But there are fears in the agriculture ministry that the call for relaxing the country's GMO ban could lead to the country being unable to export its crops, and could lead to local seed dealers and farmers being pushed from the market by foreign GMO producers.
Agriculture Minister Made last year described the idea of investment in genetically modified products as an economic blunder, telling state media: "If Zimbabwe produces surplus food for export where would you expect us to export (it to), with most countries now banning GMO foods?"
Made says the government will invest in providing farmers with fertilisers instead of adopting GMO production - even though most countries in the world, contrary to his statement, are open to the importation of GMO foods.
Sentiments on GMO crops remain varied and often fuelled by emotion, but the Zimbabwe Farmers Union (ZFU), which represents indigenous farmers, says the time has come for the government to explore more research on genetically modified crops.
"We are aware of other African countries such as Burkina Faso that have successfully embraced (genetically modified) production in non-edible crops such as cotton. (They) are doing well. Why not us?" said a ZFU official.
For ordinary Zimbabweans who over the years have received food assistance from relatives working in neighbouring South Africa, genetically modified food already has become part of the daily diet.
Tapuwa Gomo, a Zimbabwean development expert based in South Africa, said that adopting genetically modified crops could help farmers grow more food with fewer resources.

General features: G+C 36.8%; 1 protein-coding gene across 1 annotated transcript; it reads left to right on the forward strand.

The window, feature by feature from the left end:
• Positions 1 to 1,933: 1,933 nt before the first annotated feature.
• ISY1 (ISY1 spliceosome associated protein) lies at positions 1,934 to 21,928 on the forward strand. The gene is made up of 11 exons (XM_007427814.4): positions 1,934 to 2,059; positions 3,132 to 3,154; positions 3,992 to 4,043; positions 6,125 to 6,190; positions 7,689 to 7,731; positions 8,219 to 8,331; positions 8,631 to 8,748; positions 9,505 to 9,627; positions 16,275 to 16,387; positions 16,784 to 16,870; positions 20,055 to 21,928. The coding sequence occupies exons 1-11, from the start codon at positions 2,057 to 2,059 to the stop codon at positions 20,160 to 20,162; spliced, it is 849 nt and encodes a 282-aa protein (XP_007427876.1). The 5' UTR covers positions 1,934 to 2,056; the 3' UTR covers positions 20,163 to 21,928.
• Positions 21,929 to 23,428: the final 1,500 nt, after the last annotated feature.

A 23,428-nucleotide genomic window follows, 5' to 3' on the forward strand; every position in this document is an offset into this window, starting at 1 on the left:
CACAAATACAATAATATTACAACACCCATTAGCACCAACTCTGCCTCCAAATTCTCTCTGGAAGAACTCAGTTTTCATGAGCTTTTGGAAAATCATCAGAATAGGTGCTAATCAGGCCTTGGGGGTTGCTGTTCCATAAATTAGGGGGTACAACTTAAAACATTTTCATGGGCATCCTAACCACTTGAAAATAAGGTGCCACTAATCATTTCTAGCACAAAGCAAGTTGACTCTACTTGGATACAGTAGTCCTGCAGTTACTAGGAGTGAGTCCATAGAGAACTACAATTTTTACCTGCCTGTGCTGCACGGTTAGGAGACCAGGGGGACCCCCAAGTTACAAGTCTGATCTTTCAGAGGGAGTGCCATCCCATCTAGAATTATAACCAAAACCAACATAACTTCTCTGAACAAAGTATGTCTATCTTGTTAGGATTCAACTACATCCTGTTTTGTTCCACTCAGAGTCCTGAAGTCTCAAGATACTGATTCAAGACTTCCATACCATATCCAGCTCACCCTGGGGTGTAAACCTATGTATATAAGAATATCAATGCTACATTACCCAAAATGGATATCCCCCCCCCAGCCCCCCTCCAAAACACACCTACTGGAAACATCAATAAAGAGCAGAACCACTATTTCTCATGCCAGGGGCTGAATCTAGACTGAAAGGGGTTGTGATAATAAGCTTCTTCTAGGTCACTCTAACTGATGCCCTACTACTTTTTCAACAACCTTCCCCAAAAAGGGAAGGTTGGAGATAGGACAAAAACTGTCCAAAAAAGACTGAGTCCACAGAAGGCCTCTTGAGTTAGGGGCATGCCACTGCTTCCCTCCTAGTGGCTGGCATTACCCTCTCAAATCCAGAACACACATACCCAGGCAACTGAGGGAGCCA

"Engineering the ability to fix nitrogen into cereal crops could reduce or even remove the need for chemical fertilisers and increase yields," Gomo said.
"Zimbabwe must seriously discuss GMO production because, as it stands, it is impossible to talk about economic revival without strengthening agriculture," he added.
Opponents of the move to GMOs, however, point out that adopting more drought-resistant existing crop varieties or incorporating needed genes through traditional breeding could help solve Zimbabwe's problems without the need for genetic modification.
Zimbabwe this year is again appealing for food assistance to feed millions of hungry people, having moved from being a food exporter at the turn of the millennium to a food importer. The change was triggered by violent land seizures that disrupted farming activities and by successive droughts.
"If Zimbabwe is to be self-sustaining, locally driven GM technology could be a panacea for the country's food security problems," Gomo said.
President Robert Mugabe has in the past tried to ban imports of GMO food from South Africa. But when local producers failed to meet demand, the ban was quickly lifted, highlighting the tricky choices some African countries face in their attempts to promote local food production that has to compete with cheaper GMO imports.
For Moyo and other consumers, however, the GMO controversy has more straightforward ramifications. As long as locally produced food remains expensive, he says, "GMOs are what I will eat."
Madalitso Mwando is a journalist based in Harare, Zimbabwe.